By Reps. Gregg Harper, Mike Thompson, Devin Nunes and Peter Welch
Feb. 24, 2014, 2:50 p.m.
The Telehealth Enhancement Act was also crafted with our current budget outlook in mind. As the cost and volume of health care increases with the growth of the Medicare population, we must find ways to ensure the long-term viability of the program. In fact, we believe that when the Congressional Budget Office officially scores our legislation, it will determine that our bill saves money for both the Medicare and Medicaid programs. We achieve these savings by building on existing payment innovations, providing incentives for fewer hospital readmissions, encouraging the use of accountable care organizations and enhancing acute hospital-service bundles.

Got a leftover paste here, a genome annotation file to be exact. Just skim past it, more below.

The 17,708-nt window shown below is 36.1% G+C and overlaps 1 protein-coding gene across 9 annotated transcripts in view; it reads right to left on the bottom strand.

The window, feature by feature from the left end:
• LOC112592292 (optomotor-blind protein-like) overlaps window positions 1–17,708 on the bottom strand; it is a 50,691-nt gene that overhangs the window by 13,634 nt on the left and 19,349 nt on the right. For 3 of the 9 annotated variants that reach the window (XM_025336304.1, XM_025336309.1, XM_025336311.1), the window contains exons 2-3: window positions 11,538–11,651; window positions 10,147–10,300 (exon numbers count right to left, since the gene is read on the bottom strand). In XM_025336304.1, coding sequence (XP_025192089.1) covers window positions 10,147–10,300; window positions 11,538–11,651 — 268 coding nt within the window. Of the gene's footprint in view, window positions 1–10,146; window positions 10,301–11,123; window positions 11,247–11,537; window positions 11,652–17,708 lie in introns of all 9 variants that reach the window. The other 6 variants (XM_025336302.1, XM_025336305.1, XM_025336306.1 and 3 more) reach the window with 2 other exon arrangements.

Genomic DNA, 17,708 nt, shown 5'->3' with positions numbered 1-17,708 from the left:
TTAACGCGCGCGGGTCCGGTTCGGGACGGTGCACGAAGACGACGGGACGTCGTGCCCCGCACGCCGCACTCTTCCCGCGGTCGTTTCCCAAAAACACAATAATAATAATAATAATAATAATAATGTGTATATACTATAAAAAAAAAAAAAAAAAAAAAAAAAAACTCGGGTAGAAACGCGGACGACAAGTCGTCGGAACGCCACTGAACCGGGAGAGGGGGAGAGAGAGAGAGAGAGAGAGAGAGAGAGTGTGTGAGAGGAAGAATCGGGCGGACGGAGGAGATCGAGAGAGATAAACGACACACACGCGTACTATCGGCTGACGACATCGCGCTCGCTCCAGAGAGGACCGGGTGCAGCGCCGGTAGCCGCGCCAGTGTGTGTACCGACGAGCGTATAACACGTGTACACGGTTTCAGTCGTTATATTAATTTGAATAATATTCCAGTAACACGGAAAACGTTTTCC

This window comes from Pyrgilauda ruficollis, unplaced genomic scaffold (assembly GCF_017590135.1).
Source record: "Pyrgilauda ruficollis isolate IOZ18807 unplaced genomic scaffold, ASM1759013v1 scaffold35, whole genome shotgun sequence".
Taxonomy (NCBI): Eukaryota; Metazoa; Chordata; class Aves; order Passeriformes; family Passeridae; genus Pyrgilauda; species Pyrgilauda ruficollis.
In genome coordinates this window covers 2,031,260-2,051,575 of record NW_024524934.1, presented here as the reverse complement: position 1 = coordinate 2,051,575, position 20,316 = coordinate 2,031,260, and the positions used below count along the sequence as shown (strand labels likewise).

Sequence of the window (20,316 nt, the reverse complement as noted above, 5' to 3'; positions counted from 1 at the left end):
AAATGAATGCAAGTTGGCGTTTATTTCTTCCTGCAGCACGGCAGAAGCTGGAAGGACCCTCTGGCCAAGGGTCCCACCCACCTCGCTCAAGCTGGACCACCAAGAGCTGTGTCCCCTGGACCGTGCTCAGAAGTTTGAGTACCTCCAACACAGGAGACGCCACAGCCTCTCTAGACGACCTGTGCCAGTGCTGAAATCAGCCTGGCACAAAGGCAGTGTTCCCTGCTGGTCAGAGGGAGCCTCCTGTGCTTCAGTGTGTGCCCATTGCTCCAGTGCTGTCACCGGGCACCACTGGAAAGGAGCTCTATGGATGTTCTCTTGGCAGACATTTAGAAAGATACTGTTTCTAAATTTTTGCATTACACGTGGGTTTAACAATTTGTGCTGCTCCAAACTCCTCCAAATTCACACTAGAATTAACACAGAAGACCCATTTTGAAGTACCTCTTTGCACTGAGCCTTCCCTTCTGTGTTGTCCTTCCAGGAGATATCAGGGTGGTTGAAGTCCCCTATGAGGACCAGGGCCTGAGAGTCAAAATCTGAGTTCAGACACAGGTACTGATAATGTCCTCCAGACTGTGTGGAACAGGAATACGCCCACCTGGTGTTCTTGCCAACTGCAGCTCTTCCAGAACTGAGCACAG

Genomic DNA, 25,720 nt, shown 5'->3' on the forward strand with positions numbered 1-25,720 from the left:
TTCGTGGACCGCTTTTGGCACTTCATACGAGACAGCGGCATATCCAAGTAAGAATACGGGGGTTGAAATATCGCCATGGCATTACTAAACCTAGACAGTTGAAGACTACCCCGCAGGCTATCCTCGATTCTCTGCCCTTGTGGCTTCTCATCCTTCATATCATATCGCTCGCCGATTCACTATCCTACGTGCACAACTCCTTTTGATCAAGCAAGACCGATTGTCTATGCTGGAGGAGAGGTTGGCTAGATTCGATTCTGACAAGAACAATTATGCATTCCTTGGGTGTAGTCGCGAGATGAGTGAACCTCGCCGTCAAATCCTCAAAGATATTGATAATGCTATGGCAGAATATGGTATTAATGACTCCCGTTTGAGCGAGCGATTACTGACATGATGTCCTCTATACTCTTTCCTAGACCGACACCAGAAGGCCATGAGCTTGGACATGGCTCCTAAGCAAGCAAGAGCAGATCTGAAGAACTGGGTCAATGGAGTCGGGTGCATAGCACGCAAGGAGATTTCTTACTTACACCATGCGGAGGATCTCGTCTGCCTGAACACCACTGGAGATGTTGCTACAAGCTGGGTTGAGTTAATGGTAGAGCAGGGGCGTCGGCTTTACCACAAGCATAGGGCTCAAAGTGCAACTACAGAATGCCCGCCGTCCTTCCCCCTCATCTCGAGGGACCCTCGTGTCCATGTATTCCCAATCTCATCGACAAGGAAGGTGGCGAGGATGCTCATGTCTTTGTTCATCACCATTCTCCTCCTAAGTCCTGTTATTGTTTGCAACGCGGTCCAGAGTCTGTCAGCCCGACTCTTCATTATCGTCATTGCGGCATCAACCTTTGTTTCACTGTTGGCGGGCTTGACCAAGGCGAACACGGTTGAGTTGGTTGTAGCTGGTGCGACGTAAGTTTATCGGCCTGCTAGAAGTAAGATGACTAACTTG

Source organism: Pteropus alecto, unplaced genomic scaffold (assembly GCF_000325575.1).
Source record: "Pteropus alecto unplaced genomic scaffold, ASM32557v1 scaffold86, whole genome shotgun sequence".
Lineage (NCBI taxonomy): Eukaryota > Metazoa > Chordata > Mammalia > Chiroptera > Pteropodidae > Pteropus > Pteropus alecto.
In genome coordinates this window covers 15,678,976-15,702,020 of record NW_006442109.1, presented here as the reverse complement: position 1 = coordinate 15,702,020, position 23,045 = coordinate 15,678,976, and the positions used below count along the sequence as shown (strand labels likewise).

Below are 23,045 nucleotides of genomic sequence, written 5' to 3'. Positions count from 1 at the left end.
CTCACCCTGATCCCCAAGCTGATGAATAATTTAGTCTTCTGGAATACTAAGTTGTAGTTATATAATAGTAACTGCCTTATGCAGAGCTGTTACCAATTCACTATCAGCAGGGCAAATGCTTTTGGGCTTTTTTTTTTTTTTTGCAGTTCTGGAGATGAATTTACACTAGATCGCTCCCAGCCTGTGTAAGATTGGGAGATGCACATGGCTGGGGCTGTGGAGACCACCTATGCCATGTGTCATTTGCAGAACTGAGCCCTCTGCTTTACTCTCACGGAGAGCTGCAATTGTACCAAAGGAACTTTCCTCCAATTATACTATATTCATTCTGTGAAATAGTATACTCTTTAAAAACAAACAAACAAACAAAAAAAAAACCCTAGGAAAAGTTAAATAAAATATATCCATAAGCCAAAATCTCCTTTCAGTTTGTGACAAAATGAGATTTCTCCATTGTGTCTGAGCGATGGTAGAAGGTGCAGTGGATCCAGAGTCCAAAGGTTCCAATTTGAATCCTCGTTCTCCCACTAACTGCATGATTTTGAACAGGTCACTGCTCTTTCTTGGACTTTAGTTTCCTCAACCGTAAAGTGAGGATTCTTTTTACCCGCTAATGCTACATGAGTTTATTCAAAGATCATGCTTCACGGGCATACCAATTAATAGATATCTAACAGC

Even though the changes proposed in the Telehealth Enhancement Act are small, they will have an enormous impact on health care prices and patient access, especially in rural and underserved communities. This is our attempt to devise a modern-day solution to an age-old problem.
Vice President Joe Biden waits to conduct a mock swearing-in ceremony with Sen. Brian Schatz, D-Hawaii, in the Capitol's Old Senate Chamber, December 2, 2014. Schatz was sworn in to serve the remainder of his term since he was appointed to the seat after Sen. Daniel Inouye, D-Hawaii, passed away.